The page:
Effects of stocking density on the growth, production, and economics of all-male tilapia (Oreochromis niloticus) were investigated in a rain-fed rice-fish ecosystem for a period of 120 days. Fish were stocked at the rate of 4000, 5000, and 6000 ha-1 in treatments T1, T2, and T3, respectively. Water quality was suitable for fish culture. Significantly higher growth was observed in T1 as compared to other treatments. SGR ranged from 1.26 to 1.51. Survival varied between 79% and 88% with treatment T1 producing the highest survival.
The North Sea provides a useful model for considering forage fish (FF) within ecosystem-based management as it has a complex assemblage of FF species. This paper is designed to encourage further debate and dialogue between stakeholders about management objectives. Changing the management of fisheries on FF will have economic consequences for all fleets in the North Sea. The predators that are vulnerable to the depletion of FF are Sandwich terns, great skua and common guillemots, and to a lesser extent, marine mammals.
WorldFish, with funding support from the European Commission (EC), is undertaking a project with sites in Indonesia, Philippines, Solomon Islands and Tanzania. Titled Implementing an Ecosystem Approach to Fisheries (EAF) in Small-scale Tropical Marine Fisheries, the project commenced in December 2011 and is set to finish by December 2014. The project has adopted an EAF framework with the aim of improving small-scale fisheries (SSF) management in the four countries – a significant step to help reduce poverty.
The main purpose of the study is to determine whether non-use values exist among residents of Quezon City, hundreds of kilometers away from Tubbataha Reefs. The dichotomous choice contingent valuation method (CVM) was employed across 800 randomly selected respondents, 400 of which were personally interviewed (PI) and 400 were asked to accomplish self-administered (SA) questionnaires, 198 of the latter were found useable for the study.
This report is intended to provide a range of background material in relation to Bangladesh and weather event forecasting, forecast information dissemination, and the implications of weather events and forecasting for communities and their livelihoods. It identifies where institutional efforts and funds have been, and are presently being focused, and ultimately makes some recommendations about CCAFS and WorldFish potential involvement/investment in these areas.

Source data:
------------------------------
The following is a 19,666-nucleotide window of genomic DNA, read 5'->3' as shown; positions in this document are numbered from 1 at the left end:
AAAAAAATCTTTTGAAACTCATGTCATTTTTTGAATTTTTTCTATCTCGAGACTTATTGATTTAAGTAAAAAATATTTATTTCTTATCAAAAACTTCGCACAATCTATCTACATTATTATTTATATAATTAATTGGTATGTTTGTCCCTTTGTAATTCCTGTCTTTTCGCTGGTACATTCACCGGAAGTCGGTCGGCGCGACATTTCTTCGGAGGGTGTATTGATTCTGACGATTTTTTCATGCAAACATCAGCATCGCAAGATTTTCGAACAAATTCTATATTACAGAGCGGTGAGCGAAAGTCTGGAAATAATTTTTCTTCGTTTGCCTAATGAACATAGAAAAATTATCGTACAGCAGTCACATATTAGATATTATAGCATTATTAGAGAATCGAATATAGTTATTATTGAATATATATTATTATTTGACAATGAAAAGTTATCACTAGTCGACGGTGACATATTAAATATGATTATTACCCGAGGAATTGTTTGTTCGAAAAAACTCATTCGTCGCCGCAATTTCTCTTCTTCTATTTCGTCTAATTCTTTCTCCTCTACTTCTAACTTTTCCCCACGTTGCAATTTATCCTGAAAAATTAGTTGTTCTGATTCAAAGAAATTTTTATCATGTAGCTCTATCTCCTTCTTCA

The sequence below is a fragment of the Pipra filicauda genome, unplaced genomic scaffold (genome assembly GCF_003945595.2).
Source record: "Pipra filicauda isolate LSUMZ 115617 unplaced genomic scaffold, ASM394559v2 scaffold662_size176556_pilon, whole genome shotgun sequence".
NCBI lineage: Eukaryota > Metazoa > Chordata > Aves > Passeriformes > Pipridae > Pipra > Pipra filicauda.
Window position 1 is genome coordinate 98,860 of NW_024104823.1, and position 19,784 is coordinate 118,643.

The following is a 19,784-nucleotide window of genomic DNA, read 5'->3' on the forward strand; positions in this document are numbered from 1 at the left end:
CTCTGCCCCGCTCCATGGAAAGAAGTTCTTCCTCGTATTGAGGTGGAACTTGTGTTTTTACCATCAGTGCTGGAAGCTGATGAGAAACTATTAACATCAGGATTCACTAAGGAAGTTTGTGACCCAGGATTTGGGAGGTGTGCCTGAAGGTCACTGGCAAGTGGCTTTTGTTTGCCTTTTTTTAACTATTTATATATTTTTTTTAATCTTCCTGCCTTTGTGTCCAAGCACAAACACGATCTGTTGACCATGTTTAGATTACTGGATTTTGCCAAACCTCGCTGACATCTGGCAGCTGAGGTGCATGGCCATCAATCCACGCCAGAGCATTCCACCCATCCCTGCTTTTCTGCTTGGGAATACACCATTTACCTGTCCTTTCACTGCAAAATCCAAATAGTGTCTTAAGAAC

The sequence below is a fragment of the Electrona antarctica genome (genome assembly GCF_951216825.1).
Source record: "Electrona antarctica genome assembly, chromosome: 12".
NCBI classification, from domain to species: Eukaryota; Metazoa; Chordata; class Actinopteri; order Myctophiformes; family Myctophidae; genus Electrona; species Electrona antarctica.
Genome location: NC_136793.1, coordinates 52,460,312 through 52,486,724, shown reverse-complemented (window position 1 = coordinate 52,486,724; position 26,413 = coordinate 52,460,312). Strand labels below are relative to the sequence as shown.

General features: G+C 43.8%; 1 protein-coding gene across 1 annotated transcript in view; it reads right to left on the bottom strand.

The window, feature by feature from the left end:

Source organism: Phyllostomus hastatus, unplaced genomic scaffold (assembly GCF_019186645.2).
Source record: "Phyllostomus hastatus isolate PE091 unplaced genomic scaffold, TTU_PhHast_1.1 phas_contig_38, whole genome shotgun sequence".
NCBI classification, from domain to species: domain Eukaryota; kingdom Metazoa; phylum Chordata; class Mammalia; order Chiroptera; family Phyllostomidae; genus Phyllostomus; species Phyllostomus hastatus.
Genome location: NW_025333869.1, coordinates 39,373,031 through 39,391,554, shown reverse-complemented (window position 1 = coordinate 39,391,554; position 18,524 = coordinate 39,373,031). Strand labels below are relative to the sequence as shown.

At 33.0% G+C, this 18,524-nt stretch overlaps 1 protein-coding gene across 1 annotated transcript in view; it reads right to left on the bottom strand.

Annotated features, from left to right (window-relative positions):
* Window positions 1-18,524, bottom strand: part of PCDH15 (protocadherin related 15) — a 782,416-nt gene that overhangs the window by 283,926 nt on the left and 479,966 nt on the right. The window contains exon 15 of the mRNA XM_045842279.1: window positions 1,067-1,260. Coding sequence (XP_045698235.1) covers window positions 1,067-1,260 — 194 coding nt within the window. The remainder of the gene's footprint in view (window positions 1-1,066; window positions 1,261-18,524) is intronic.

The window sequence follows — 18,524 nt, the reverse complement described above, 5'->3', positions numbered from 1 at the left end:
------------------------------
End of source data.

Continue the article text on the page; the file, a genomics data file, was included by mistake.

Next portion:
This brochure is part of a series that collectively detail how a community-based assessment of climate change was used in partnership with coastal communities and provincial and national-level stakeholders in Timor-Leste and Solomon Islands. The assessment contains four distinct, but related, steps focused on supporting community-level decision-making for adaptation through a series of participatory action research activities. Each brochure in this series details a specific activity in the four-step assessment.
The program on aquatic agricultural systems (AAS) aims to change the way the CGIAR engages with aquatic agricultural systems and the poor and vulnerable communities who depend upon them.
The wetlands of the Yellow River delta face a situation common in many developing countries where the quest for rapid economic growth brings development to the doorstep of natural ecosystems and threatens their health and survival. This brief examines the several issues relating to wetlands in the Dongying municipality. Can the wetlands in Dongying coexist with the modern development that is creeping towards them? Is there sufficient appreciation that these wetlands are worth caring for?
This study is a subsection of CPWF-30 (Challenge Program on Water and Food) that centers on investigating the wetland, agriculture, and livelihoods interactions. Chibuto, the floodplain of Changane River in Mozambique is a representative downstream site for the Limpopo sub-catchment. It largely serves as an agro-ecosystem with agricultural, grazing, and fiber collection as the prominent set of ecosystem services. The present analysis is a three-tier framework conceptualized to develop a synoptic overview of spatial, social, and economic elements that governs the system dynamics.
The book describes an intensive four-year program of monitoring the community ecology and harvest patterns of a large fringing coral reef system in northeastern Philippines. Reef harvest methods included principally gathering, handlining, trapping, gillnetting, seining, coralling and spearfishing, both with and without air compressors.